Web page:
Eli Yishai’s Ministry of Love

I have a number of friends who have converted to Judaism. They have done so for a number of reasons, including but not limited to their plans to marry somebody who is Jewish. One friend has become Jewish because she simply likes the religion. Another is thinking about an Orthodox conversion, out of a desire to follow in the footsteps of a Jewish father.

I also have friends who started off Jewish and ended up Christians. One even became a monk, for a while.

Of course, I have many more friends who have drifted in and out of Judaism, Islam and Christianity, have travelled from low church to high church, and from one sect of their religion to another.

People change their minds during the course of their lives: in religious matters as much as with regard to any other set of philosophical beliefs. That they are able to do, without fear, so is the hallmark of a genuinely free society.

This is particularly true for Jews and Judaism: a religion which at one stage adopted a near-prohibition on conversion, no doubt in part out of fear of violent reaction from the religious, social and political order which surrounded them. So, yes: I do understand why Jews in particular react badly to attempts to convert them to other religions. Christianity, for much of its history, both focused on the perfidy of Jews and sought the conversion of Jews as a particular prize. However the Jews I know who became Christians were not flirty fished away from their ancestral religion by Jews for Jesus. They changed their religion because, basically, they thought that the message of Christianity was correct. That is their right. In fact, the only person who I have heard of who actually joined J4J – whose techniques are crass rather than sneaky or subtle – pretty obviously did so as an act of passive aggression against her overbearing father. Some Jews join Chabad for similar reasons, just as some young Muslims shift from Sufism to Salafism, to shock their ma and pa.

We are free when Jews no longer fear the consequences of accepting proselytes.  And, in Israel and most of the West, Jews are now – for the first time in 2000 years – at liberty to accept converts. Indeed, some Orthodox rabbis are starting to call for the rules on conversion to be relaxed, as well they should be.

I wrote last week about the “anti-missionary” group, Yad L’Achim. I have no objection to “anti-missionary” activity. Indeed, if a religious group is about to lose an adherent, it really ought to make some effort to persuade them not to leave.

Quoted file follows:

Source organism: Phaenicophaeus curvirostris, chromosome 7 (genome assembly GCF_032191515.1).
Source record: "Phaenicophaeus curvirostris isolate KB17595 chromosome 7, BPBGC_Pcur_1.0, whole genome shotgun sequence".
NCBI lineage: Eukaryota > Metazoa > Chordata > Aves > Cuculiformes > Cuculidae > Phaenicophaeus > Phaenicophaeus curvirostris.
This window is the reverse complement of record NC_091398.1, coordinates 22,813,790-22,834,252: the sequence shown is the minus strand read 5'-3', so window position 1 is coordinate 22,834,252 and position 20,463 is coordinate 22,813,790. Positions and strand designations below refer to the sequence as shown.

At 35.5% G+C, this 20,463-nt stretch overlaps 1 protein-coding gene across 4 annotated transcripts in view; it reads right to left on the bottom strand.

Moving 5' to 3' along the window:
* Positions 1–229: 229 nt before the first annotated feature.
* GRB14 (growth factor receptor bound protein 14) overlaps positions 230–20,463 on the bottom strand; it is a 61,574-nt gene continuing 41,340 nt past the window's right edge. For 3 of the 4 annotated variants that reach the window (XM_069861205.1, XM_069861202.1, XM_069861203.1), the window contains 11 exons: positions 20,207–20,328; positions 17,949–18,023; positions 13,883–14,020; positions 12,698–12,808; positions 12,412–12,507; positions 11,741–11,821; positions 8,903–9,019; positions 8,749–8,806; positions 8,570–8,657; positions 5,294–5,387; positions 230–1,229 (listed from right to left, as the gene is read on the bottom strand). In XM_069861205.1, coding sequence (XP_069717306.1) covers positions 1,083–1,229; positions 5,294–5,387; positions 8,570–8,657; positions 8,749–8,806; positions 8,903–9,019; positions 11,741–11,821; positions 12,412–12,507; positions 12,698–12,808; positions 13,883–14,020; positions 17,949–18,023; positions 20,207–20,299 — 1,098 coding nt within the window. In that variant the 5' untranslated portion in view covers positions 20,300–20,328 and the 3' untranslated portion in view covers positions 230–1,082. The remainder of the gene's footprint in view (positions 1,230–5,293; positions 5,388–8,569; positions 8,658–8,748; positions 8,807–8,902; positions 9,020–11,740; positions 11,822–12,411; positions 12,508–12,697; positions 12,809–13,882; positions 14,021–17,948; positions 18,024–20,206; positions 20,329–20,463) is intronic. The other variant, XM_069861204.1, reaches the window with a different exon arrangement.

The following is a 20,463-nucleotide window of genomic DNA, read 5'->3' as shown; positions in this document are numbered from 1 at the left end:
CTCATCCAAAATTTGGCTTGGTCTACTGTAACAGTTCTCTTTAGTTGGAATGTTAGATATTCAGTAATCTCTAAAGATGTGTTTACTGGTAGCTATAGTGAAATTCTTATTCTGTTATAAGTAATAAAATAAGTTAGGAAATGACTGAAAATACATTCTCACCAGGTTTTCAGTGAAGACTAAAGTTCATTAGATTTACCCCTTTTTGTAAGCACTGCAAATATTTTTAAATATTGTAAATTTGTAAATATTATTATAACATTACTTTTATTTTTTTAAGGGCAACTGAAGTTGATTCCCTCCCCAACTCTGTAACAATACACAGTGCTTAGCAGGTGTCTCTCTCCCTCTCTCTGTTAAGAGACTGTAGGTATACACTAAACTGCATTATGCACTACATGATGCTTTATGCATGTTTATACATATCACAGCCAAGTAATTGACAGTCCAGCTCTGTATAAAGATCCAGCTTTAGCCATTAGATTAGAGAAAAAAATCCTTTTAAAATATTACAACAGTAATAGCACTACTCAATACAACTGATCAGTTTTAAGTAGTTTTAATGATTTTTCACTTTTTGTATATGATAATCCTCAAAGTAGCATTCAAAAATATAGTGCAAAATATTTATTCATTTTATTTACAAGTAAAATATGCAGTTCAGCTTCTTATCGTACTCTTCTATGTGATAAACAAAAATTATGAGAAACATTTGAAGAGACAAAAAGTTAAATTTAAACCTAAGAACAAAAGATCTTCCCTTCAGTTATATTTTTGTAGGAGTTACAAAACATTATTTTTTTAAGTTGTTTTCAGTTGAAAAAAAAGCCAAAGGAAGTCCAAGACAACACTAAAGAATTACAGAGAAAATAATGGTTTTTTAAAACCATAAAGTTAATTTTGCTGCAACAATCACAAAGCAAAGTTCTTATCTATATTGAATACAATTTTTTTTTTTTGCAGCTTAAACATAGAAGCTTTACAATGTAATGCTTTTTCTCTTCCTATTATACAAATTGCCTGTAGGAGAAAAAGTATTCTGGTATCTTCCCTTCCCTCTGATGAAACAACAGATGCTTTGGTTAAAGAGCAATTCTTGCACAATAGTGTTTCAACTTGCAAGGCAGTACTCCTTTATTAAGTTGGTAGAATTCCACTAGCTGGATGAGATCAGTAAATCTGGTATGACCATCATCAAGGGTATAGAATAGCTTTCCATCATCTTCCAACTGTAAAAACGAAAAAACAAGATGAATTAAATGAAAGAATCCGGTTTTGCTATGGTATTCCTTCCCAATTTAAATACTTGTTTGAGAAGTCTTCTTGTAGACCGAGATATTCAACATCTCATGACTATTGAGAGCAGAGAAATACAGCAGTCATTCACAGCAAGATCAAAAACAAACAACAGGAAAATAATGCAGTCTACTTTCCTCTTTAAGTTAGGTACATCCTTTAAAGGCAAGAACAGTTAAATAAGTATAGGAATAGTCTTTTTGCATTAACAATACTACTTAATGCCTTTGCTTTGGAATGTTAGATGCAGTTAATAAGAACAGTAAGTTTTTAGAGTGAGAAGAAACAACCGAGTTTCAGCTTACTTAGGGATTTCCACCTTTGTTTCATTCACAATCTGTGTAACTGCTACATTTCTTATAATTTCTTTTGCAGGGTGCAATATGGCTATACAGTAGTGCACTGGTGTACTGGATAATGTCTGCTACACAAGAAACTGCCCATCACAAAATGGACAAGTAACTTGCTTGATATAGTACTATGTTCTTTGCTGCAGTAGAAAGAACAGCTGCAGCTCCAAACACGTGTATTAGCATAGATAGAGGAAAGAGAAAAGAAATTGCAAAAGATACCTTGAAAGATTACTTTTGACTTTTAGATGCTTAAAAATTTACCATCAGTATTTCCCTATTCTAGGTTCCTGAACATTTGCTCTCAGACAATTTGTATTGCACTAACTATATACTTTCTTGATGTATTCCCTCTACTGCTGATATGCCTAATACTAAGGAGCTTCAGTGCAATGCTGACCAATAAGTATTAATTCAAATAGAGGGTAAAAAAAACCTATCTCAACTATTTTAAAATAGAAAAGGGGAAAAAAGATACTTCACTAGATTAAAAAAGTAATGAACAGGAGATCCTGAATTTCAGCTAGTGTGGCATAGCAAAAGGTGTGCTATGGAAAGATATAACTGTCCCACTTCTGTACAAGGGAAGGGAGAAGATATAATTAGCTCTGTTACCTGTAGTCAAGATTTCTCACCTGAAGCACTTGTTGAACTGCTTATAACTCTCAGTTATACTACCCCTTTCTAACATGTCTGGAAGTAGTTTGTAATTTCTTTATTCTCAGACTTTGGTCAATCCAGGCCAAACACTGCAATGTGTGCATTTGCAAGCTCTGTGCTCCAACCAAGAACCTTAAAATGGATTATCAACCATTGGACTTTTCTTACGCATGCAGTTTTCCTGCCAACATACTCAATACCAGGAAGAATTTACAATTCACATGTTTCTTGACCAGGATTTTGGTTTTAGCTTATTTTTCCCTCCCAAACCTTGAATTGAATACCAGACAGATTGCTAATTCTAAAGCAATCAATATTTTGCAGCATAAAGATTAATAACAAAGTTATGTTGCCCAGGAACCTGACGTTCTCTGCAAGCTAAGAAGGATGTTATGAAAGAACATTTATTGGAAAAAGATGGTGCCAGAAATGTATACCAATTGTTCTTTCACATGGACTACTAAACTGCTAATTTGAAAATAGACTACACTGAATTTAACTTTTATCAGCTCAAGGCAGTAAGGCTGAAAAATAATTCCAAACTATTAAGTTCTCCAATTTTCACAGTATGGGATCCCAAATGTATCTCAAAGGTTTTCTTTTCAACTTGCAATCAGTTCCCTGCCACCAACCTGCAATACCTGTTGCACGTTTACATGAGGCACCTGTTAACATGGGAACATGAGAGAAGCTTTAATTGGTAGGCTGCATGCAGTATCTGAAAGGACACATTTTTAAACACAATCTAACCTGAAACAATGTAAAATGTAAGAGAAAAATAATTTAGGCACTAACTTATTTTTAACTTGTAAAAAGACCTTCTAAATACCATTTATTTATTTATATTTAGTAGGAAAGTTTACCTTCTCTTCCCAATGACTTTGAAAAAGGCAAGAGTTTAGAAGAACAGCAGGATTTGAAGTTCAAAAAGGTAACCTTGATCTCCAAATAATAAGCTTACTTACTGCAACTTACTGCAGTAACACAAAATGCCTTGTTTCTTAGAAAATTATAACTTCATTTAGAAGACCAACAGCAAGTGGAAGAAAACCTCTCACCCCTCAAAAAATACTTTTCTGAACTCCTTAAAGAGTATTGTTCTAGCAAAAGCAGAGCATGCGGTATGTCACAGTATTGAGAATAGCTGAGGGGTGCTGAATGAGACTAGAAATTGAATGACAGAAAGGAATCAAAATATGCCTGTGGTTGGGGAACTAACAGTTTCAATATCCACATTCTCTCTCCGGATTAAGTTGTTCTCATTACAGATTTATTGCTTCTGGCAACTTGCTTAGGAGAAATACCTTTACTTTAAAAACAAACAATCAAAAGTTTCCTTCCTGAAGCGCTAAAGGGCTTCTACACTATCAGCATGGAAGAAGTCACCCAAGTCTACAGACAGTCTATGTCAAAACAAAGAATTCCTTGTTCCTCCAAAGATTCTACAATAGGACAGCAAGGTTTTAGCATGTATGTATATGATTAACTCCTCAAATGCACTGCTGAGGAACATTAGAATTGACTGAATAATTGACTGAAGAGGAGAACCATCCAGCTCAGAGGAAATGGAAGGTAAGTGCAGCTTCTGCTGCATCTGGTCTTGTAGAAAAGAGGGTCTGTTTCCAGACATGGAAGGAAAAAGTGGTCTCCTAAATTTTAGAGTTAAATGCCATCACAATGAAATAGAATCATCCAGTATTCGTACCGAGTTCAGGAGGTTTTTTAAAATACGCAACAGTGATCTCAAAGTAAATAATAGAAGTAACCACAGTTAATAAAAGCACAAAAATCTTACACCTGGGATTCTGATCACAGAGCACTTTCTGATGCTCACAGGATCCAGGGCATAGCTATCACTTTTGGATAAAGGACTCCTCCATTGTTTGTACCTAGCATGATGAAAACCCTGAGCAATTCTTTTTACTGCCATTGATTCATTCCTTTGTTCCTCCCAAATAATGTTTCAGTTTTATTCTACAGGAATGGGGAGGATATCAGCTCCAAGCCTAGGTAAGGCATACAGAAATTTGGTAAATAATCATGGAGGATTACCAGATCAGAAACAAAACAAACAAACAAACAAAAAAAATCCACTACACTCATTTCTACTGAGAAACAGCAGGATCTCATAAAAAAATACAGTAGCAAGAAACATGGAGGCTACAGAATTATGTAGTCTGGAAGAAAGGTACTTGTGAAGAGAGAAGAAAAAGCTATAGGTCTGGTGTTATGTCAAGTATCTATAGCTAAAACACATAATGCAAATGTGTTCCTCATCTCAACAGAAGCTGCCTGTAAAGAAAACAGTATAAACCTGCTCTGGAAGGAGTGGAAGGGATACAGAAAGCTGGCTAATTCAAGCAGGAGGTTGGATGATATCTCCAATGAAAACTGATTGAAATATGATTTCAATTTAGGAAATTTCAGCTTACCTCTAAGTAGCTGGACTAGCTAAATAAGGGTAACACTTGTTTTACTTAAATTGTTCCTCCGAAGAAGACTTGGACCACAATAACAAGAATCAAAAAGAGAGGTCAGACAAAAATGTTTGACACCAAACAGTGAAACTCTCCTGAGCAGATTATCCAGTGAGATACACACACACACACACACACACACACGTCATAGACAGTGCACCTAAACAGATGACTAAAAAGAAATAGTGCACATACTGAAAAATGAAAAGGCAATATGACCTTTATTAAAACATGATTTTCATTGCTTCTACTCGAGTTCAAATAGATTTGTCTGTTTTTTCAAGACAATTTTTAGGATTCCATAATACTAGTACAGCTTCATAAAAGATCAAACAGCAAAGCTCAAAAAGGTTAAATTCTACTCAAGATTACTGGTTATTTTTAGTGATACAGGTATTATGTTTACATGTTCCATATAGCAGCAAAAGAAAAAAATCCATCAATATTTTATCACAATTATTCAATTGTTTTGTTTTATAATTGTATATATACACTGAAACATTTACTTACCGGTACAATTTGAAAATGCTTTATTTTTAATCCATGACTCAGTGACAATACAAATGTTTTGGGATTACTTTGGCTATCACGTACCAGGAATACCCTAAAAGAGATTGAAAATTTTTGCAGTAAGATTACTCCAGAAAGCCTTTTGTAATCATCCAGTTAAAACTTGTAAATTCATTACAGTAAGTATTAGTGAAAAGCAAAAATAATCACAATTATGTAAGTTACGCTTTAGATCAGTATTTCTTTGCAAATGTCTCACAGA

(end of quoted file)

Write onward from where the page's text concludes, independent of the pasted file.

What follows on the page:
“Persuasion”, however, is the wrong word to use in relation to the conduct of Yad L’Achim. What is worse – as Haaretz noted in a particularly strongly expressed editorial – Yad L’Achim appear to have managed to get themselves co-opted by the state.

Haaretz’ concerns were not misplaced.

The tactics of Yad L’Achim are disgusting. What is worse, Shas chairman Eli Yishai is at worst enabling them and at best not stopping them. Yishai is currently the Deputy Prime Minister of Israel. He sits on Israel’s Security Council and serves as Benjamin Netanyahu’s Interior Minister. Under his watch, it appears that Yad L’Achim has been  been running riot. According to Haaretz, “behind the threats, the spreading of harmful rumors and harassment are not only the thugs of Yad L’Achim, but top Interior Ministry officials”:

The government must call its employees to order immediately, to explain to Interior Minister Eli Yishai that he is not responsible for maintaining the purity of the Jewish race according to the formula of ultra-Orthodox zealots, and that any collaboration with Yad L’Achim is, in effect, a grave instance of persecution.

Yishai has form. In 2005, when  the Israeli Supreme Court ruled that non-Orthodox Gentile converts to Judaism would be eligible for aliyah, Yishai described the ruling as an:

“explosives belt that has brought about a suicide attack against the Jewish people.”

Yishai’s Shas party has also described Russian Israelis as:

“hundreds of thousands of Gentiles flooding the land with pork, prostitution, impurity and filth.”

Ironically – coming from a man who is a first rate bigot – in defending the corrupt, convicted Shas politician Shlomo Benziri, Yishai claimed that the Moroccan-born Benziri was being persecuted, um, because of ethnicity!

He also thinks that gays are “sick“.

As Simply Jews blog remarked at the time:

“The moral turpitude of Eli Yishai will make a snake throw up.”